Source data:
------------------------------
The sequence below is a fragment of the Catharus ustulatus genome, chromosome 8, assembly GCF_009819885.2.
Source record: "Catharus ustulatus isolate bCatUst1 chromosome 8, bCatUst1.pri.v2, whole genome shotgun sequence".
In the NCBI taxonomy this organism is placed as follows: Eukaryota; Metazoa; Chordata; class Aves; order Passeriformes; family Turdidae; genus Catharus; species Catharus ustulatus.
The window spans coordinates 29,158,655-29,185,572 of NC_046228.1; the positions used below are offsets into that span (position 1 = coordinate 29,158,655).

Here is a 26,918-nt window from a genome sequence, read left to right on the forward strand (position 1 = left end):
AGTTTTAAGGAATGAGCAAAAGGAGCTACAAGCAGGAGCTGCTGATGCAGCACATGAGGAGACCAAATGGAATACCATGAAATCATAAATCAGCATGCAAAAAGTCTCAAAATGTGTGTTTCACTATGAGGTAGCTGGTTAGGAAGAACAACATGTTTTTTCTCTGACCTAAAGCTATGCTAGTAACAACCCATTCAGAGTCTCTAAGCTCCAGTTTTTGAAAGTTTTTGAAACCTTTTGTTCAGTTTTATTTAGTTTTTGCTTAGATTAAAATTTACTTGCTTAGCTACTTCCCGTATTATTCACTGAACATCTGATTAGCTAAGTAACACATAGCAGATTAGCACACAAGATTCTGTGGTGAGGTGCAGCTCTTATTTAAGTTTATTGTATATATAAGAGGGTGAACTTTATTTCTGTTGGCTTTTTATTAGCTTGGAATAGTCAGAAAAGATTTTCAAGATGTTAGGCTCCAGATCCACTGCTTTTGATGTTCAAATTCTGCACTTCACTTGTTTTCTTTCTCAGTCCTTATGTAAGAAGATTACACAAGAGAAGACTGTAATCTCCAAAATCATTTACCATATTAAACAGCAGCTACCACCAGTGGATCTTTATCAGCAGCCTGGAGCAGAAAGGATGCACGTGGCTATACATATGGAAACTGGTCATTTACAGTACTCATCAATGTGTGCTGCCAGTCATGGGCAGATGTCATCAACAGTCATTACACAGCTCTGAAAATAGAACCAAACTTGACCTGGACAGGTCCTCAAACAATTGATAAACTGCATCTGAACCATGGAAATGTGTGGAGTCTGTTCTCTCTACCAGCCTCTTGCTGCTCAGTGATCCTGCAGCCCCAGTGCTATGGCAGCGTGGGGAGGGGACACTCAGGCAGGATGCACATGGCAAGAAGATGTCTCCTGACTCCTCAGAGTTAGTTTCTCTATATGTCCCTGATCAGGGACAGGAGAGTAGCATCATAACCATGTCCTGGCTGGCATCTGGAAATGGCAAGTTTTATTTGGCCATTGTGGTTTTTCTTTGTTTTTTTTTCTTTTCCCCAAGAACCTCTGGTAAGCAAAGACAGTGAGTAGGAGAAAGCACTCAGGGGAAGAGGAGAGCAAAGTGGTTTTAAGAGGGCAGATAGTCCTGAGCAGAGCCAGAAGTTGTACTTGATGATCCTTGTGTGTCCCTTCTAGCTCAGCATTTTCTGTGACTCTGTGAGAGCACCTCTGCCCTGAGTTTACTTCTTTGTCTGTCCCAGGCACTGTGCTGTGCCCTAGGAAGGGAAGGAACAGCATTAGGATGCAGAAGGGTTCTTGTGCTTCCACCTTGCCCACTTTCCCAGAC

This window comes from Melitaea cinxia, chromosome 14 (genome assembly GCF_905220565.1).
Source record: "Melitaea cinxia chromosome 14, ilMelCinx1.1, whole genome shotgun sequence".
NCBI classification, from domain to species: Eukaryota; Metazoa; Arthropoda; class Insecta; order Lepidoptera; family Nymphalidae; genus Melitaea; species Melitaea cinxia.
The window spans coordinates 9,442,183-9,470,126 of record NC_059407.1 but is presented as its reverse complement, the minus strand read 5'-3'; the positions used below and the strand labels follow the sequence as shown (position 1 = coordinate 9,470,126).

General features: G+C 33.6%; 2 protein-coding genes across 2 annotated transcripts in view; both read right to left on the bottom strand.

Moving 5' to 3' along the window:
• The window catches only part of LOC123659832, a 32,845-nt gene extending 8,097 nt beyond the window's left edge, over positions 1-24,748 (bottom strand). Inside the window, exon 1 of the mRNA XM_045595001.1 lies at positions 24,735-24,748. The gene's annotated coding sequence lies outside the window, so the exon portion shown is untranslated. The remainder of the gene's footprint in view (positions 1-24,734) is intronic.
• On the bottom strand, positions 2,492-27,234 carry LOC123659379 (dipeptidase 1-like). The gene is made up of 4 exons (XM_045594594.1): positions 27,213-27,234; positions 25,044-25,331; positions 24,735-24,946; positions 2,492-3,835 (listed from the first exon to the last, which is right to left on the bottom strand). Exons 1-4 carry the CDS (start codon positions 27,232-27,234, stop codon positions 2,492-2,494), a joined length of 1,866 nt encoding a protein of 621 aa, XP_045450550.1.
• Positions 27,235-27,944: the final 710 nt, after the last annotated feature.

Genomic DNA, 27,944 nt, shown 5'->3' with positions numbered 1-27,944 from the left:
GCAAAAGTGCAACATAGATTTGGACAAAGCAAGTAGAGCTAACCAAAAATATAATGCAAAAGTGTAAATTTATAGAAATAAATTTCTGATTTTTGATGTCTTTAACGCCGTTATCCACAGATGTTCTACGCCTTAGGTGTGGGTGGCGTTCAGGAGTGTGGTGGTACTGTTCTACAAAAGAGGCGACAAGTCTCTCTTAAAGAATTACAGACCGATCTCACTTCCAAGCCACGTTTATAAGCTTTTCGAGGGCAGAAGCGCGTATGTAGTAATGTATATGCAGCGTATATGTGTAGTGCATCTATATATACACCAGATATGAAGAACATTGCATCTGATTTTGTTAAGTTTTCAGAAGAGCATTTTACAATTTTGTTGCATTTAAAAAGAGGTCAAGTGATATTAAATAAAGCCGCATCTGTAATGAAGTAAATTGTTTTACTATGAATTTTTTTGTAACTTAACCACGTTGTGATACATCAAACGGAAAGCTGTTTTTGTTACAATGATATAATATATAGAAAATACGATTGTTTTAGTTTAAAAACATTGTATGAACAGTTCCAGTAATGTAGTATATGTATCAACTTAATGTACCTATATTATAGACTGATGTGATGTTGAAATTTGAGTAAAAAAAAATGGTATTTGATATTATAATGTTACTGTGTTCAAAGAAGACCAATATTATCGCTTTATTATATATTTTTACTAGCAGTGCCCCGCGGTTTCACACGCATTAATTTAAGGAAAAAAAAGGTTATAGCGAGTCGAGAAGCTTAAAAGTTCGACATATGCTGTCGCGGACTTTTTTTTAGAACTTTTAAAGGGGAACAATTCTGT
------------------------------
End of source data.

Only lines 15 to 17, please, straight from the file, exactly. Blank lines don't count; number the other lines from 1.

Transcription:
• Positions 27,235-27,944: the final 710 nt, after the last annotated feature.

Genomic DNA, 27,944 nt, shown 5'->3' with positions numbered 1-27,944 from the left:
GCAAAAGTGCAACATAGATTTGGACAAAGCAAGTAGAGCTAACCAAAAATATAATGCAAAAGTGTAAATTTATAGAAATAAATTTCTGATTTTTGATGTCTTTAACGCCGTTATCCACAGATGTTCTACGCCTTAGGTGTGGGTGGCGTTCAGGAGTGTGGTGGTACTGTTCTACAAAAGAGGCGACAAGTCTCTCTTAAAGAATTACAGACCGATCTCACTTCCAAGCCACGTTTATAAGCTTTTCGAGGGCAGAAGCGCGTATGTAGTAATGTATATGCAGCGTATATGTGTAGTGCATCTATATATACACCAGATATGAAGAACATTGCATCTGATTTTGTTAAGTTTTCAGAAGAGCATTTTACAATTTTGTTGCATTTAAAAAGAGGTCAAGTGATATTAAATAAAGCCGCATCTGTAATGAAGTAAATTGTTTTACTATGAATTTTTTTGTAACTTAACCACGTTGTGATACATCAAACGGAAAGCTGTTTTTGTTACAATGATATAATATATAGAAAATACGATTGTTTTAGTTTAAAAACATTGTATGAACAGTTCCAGTAATGTAGTATATGTATCAACTTAATGTACCTATATTATAGACTGATGTGATGTTGAAATTTGAGTAAAAAAAAATGGTATTTGATATTATAATGTTACTGTGTTCAAAGAAGACCAATATTATCGCTTTATTATATATTTTTACTAGCAGTGCCCCGCGGTTTCACACGCATTAATTTAAGGAAAAAAAAGGTTATAGCGAGTCGAGAAGCTTAAAAGTTCGACATATGCTGTCGCGGACTTTTTTTTAGAACTTTTAAAGGGGAACAATTCTGT